Voice of the Industry

The Banking Circle recipe for better business loans

Wednesday 10 April 2019 09:30 CET | Voice of the industry

Mishal Ruparel, GM, Europe, Banking Circle, looks at how lending is changing to better serve today’s SMEs

My favourite place to grab a bite to eat is a little independent restaurant in Stoke Newington. They do the best middle eastern food in London, and I’m certainly not the only one to think so – the buzz every lunchtime and evening is testament to that. Their success, however, is no guarantee of continued growth.

When I spoke to the owner recently, while waiting for my favourite lunch, I learnt that they are hoping to expand the business, purchasing a mobile food truck. But they are coming up against multiple hurdles which are causing them to think twice. The problem is, no matter how delicious the Za’atar Fried Chicken, a food truck is not cheap to buy, staff and run; moreover, it is seen as too risky for a traditional business loan from a bank.

It’s not just launching a mobile food service that is less desirable for a business loan. Restaurants can find business borrowing for other purposes difficult too. A commercial refrigeration unit could cost GBP 10,000, and if the fridge at a seaside café breaks one cold and rainy February, it could be tough for the business to pay to replace it immediately. Looking at the restaurant’s last three months of cash flow, a bank is likely to decline a loan application.

And what about gyms? We all know they are full to bursting every January, and sometimes even into early February, with New Year’s Resolutions fresh in our minds. Then they start filling up again as the summer approaches and swimsuits taunt us from the back of the wardrobe. Nevertheless, the in-between periods can be more difficult.

Seasonal businesses often find it difficult to get access to additional funds to help them fast-track expansion plans, whether for new branches, larger premises or adding staff and services. Even when such a business does get its hands on the much-needed loan, repayments are fixed and don’t reflect the natural ebb and flow of healthy business cycles.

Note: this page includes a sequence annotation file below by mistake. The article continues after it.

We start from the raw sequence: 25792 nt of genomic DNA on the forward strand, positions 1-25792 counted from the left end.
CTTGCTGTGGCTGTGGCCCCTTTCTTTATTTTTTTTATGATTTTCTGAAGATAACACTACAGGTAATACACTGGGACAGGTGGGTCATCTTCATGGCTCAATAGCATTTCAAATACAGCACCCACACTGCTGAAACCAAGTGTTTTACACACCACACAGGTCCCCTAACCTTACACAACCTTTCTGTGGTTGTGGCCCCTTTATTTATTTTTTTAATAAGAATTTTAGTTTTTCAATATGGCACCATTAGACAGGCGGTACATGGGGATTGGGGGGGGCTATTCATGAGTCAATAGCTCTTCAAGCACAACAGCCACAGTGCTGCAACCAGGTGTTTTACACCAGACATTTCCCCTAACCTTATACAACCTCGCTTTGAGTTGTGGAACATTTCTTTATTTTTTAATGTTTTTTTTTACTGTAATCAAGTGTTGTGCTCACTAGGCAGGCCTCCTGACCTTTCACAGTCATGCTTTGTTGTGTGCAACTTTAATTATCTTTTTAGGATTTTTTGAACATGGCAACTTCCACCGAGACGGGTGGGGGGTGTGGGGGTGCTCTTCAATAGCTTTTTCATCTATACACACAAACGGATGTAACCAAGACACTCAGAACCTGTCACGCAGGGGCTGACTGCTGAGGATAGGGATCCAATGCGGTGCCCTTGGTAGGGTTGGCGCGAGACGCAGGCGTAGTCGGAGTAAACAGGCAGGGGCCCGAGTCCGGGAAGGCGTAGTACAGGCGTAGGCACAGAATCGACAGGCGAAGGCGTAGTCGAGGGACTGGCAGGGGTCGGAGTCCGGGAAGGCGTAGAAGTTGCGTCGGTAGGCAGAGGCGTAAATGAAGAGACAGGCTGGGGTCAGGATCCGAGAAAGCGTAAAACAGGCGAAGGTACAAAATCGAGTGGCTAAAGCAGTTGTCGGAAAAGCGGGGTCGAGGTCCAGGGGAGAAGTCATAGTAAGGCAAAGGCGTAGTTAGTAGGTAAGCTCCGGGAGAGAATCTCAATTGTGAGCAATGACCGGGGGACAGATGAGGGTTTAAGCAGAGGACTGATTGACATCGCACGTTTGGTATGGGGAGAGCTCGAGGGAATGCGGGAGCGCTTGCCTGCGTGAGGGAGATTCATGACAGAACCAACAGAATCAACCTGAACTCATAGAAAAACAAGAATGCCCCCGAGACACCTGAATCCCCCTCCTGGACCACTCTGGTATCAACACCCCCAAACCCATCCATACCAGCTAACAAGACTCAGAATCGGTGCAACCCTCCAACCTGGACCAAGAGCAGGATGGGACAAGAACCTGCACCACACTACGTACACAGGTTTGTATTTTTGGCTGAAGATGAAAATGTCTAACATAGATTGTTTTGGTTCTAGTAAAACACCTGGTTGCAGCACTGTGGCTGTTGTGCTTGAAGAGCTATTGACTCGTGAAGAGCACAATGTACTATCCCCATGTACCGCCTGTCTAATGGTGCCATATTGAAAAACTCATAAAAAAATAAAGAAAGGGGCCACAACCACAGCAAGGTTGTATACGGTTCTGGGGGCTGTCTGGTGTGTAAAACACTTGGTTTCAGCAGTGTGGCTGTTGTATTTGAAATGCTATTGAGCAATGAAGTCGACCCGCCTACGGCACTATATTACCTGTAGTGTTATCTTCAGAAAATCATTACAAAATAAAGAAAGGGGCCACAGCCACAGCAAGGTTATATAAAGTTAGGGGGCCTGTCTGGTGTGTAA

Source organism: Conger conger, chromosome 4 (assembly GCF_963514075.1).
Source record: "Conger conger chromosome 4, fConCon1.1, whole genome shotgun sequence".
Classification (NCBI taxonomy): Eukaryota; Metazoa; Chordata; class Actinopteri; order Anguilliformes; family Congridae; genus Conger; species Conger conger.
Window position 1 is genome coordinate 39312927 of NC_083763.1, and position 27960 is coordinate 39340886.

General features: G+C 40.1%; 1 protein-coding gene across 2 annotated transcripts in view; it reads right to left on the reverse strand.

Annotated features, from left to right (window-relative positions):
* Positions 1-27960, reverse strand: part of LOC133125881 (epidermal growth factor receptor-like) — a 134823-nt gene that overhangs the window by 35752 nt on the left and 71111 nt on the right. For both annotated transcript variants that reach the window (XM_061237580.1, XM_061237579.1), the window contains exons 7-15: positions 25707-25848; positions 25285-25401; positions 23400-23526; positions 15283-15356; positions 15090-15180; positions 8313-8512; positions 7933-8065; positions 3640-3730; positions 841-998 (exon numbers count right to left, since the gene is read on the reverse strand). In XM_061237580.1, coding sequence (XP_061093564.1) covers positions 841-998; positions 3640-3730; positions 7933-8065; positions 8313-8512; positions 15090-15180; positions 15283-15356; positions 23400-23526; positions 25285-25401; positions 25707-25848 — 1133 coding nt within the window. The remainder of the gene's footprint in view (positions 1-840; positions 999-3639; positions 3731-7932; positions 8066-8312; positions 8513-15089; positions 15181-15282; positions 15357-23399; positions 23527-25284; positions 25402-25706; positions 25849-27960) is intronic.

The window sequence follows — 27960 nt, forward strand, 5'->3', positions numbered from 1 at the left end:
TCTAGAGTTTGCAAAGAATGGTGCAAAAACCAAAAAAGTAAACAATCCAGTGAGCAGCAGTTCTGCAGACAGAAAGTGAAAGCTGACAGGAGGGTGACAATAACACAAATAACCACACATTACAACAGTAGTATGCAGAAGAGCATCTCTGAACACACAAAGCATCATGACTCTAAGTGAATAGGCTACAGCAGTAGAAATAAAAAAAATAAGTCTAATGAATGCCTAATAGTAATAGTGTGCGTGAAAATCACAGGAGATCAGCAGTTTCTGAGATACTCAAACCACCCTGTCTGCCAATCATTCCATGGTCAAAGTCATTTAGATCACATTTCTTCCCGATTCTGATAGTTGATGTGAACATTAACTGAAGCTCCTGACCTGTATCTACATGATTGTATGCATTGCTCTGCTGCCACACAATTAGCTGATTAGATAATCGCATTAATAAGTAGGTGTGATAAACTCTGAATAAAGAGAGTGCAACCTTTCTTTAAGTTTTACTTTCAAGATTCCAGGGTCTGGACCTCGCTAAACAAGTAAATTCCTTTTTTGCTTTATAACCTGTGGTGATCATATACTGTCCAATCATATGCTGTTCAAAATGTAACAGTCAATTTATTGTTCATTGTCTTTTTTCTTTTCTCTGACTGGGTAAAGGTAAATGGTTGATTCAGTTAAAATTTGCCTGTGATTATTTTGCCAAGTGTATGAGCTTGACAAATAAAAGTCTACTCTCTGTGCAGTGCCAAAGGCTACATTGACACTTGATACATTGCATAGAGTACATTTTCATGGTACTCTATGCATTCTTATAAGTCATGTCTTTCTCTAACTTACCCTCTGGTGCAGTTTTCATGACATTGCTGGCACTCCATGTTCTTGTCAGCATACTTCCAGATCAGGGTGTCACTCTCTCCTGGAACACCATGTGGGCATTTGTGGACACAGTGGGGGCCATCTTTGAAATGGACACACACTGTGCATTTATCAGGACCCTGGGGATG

The life of an SME in the UK

SMEs make up 99.9% of private businesses and employ 60% of the UK workforce – that’s an astounding 16.1 million people. By 2025, SMEs will contribute GBP 241 billion to the UK economy. But recent Banking Circle research provided a depressing insight into how SMEs are currently being served by banks. Over half of UK SMEs have been unable to access the cash they need in order to grow.

Some of the difficulties SMEs faced - in getting hold of the cash they needed - include poor rates, high fees, slow facilitation and length of loan available. A quarter (24.6%) of the SMEs said that without additional funding they would have to let employees go. 13.3% expected that the business would not survive without access to extra finance. This is a real danger to the economy when SMEs employ such a huge number of people.

But it`s not game over for the SME. The good news is that payment providers working with financial utilities such as Banking Circle can change this reality.

Writing the recipe for success

Financial utilities are capable of handling non-core banking functions such as payments, FX and loans, on behalf of other financial institutions. This removes the financial burden and risk from the bank, PSP, acquirer or other financial tech business, allowing them to focus on the all-important customer relationship whilst still delivering the best solutions and remaining competitive in a changing market. Financial utilities do not compete with the bank or FinTech but support it in delivering the best service possible.